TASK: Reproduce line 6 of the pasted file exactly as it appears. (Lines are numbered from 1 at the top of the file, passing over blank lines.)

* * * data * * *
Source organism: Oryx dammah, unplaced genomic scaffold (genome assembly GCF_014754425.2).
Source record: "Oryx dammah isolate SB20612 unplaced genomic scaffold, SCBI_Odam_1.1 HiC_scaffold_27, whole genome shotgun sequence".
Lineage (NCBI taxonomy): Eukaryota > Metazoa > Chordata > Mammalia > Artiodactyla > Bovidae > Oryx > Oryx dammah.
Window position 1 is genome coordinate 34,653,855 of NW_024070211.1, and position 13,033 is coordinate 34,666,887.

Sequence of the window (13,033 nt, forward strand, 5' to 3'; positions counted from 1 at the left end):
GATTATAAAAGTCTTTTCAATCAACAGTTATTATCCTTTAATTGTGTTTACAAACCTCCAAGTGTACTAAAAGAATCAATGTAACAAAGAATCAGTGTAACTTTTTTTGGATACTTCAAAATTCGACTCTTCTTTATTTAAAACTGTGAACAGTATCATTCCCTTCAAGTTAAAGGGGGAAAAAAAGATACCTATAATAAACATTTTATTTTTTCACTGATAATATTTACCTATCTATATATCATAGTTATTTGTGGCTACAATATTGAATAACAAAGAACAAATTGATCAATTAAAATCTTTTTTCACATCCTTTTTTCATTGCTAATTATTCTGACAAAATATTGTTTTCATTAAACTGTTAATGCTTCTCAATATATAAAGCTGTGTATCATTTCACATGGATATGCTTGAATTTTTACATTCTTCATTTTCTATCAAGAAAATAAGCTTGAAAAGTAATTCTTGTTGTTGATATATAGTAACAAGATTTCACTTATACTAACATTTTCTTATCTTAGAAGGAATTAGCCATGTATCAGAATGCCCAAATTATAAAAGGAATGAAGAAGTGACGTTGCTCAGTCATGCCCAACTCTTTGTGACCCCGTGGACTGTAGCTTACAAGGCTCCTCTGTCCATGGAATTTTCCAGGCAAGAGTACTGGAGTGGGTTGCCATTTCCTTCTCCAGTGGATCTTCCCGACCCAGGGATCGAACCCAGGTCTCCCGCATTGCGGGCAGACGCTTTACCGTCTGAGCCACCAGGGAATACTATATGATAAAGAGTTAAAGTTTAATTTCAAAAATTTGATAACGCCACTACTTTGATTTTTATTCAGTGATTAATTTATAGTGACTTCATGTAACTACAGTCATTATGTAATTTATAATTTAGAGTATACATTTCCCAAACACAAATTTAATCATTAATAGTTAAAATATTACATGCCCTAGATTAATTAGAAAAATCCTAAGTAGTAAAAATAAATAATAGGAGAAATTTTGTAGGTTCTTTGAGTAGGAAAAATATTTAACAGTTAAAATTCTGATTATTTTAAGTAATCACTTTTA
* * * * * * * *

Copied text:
GATTATAAAAGTCTTTTCAATCAACAGTTATTATCCTTTAATTGTGTTTACAAACCTCCAAGTGTACTAAAAGAATCAATGTAACAAAGAATCAGTGTAACTTTTTTTGGATACTTCAAAATTCGACTCTTCTTTATTTAAAACTGTGAACAGTATCATTCCCTTCAAGTTAAAGGGGGAAAAAAAGATACCTATAATAAACATTTTATTTTTTCACTGATAATATTTACCTATCTATATATCATAGTTATTTGTGGCTACAATATTGAATAACAAAGAACAAATTGATCAATTAAAATCTTTTTTCACATCCTTTTTTCATTGCTAATTATTCTGACAAAATATTGTTTTCATTAAACTGTTAATGCTTCTCAATATATAAAGCTGTGTATCATTTCACATGGATATGCTTGAATTTTTACATTCTTCATTTTCTATCAAGAAAATAAGCTTGAAAAGTAATTCTTGTTGTTGATATATAGTAACAAGATTTCACTTATACTAACATTTTCTTATCTTAGAAGGAATTAGCCATGTATCAGAATGCCCAAATTATAAAAGGAATGAAGAAGTGACGTTGCTCAGTCATGCCCAACTCTTTGTGACCCCGTGGACTGTAGCTTACAAGGCTCCTCTGTCCATGGAATTTTCCAGGCAAGAGTACTGGAGTGGGTTGCCATTTCCTTCTCCAGTGGATCTTCCCGACCCAGGGATCGAACCCAGGTCTCCCGCATTGCGGGCAGACGCTTTACCGTCTGAGCCACCAGGGAATACTATATGATAAAGAGTTAAAGTTTAATTTCAAAAATTTGATAACGCCACTACTTTGATTTTTATTCAGTGATTAATTTATAGTGACTTCATGTAACTACAGTCATTATGTAATTTATAATTTAGAGTATACATTTCCCAAACACAAATTTAATCATTAATAGTTAAAATATTACATGCCCTAGATTAATTAGAAAAATCCTAAGTAGTAAAAATAAATAATAGGAGAAATTTTGTAGGTTCTTTGAGTAGGAAAAATATTTAACAGTTAAAATTCTGATTATTTTAAGTAATCACTTTTA